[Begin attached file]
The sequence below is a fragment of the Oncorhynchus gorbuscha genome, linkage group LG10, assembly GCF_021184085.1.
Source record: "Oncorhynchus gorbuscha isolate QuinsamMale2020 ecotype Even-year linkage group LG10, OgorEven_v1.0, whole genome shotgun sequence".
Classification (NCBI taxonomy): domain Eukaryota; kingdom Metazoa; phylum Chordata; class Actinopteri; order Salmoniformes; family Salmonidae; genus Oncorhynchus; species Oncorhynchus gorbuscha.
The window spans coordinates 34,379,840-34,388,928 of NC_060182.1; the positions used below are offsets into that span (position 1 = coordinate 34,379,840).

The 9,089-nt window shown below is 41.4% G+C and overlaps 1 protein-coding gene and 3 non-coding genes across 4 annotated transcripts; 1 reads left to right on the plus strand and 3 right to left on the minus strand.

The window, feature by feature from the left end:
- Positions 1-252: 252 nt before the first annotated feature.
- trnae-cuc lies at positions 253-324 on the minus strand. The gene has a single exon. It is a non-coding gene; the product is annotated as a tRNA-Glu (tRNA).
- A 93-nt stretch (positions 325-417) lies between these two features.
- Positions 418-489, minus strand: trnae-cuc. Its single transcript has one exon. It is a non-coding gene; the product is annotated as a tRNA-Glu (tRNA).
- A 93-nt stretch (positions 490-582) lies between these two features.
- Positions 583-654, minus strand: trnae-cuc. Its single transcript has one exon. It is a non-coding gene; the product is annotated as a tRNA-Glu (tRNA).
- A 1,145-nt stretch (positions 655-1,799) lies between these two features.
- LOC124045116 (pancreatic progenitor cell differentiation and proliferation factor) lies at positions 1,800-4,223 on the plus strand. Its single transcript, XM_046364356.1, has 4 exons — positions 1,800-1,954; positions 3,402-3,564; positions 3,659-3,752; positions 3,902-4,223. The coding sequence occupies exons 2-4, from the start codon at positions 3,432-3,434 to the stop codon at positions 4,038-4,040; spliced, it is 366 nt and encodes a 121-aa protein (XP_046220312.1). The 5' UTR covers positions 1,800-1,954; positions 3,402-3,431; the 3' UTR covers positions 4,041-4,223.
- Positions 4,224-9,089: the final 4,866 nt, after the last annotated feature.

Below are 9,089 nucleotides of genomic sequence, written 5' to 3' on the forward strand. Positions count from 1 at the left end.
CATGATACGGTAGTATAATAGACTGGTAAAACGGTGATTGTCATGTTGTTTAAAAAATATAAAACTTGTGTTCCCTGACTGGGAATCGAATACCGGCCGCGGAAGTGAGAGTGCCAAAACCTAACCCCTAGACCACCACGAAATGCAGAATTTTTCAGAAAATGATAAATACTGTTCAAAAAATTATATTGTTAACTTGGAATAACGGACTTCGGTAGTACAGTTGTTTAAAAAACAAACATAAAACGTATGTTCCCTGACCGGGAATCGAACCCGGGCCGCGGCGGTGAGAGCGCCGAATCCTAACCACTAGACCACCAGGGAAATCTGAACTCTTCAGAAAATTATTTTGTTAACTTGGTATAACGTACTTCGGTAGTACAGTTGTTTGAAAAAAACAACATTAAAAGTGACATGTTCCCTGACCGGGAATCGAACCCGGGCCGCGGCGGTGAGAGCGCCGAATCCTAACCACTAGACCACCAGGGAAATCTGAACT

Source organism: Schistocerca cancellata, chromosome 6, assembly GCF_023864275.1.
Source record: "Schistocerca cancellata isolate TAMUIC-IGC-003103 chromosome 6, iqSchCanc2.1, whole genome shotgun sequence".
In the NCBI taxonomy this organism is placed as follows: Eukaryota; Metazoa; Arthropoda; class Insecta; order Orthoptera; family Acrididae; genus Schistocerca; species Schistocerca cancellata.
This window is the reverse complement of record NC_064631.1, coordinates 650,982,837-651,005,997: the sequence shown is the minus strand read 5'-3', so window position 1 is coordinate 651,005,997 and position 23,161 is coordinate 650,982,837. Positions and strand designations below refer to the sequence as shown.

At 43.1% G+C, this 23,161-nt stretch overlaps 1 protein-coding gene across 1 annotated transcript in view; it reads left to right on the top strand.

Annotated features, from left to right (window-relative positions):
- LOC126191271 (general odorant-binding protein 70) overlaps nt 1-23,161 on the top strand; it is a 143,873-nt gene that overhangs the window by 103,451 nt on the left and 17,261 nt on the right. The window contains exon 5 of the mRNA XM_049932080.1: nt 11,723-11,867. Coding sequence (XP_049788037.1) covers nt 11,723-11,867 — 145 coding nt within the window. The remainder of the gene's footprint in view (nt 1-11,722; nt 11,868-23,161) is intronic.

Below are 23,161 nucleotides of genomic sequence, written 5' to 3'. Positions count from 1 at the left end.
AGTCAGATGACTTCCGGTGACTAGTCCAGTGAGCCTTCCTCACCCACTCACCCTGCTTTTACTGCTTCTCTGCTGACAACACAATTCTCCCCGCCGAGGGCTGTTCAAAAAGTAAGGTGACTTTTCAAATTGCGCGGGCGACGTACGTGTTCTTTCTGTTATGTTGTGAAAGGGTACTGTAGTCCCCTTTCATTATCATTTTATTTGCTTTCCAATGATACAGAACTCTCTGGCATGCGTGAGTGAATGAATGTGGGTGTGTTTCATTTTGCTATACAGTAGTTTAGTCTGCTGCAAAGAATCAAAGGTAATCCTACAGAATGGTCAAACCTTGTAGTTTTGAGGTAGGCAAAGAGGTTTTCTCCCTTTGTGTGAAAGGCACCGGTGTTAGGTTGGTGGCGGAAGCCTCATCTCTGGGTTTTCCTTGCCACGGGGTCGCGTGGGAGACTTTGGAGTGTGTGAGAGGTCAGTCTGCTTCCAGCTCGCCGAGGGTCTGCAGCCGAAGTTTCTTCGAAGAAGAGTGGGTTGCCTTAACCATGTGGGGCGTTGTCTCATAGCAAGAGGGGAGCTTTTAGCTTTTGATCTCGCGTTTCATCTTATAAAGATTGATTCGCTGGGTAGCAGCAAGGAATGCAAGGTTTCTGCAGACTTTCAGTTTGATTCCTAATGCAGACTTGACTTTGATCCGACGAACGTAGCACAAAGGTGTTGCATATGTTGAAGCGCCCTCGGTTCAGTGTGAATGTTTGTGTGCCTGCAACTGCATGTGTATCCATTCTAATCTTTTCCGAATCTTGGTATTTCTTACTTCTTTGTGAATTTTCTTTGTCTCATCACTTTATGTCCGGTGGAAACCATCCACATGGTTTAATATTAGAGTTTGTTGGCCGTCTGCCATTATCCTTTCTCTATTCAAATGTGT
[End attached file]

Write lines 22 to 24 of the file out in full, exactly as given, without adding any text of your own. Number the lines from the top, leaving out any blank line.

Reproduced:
At 43.1% G+C, this 23,161-nt stretch overlaps 1 protein-coding gene across 1 annotated transcript in view; it reads left to right on the top strand.

Annotated features, from left to right (window-relative positions):
- LOC126191271 (general odorant-binding protein 70) overlaps nt 1-23,161 on the top strand; it is a 143,873-nt gene that overhangs the window by 103,451 nt on the left and 17,261 nt on the right. The window contains exon 5 of the mRNA XM_049932080.1: nt 11,723-11,867. Coding sequence (XP_049788037.1) covers nt 11,723-11,867 — 145 coding nt within the window. The remainder of the gene's footprint in view (nt 1-11,722; nt 11,868-23,161) is intronic.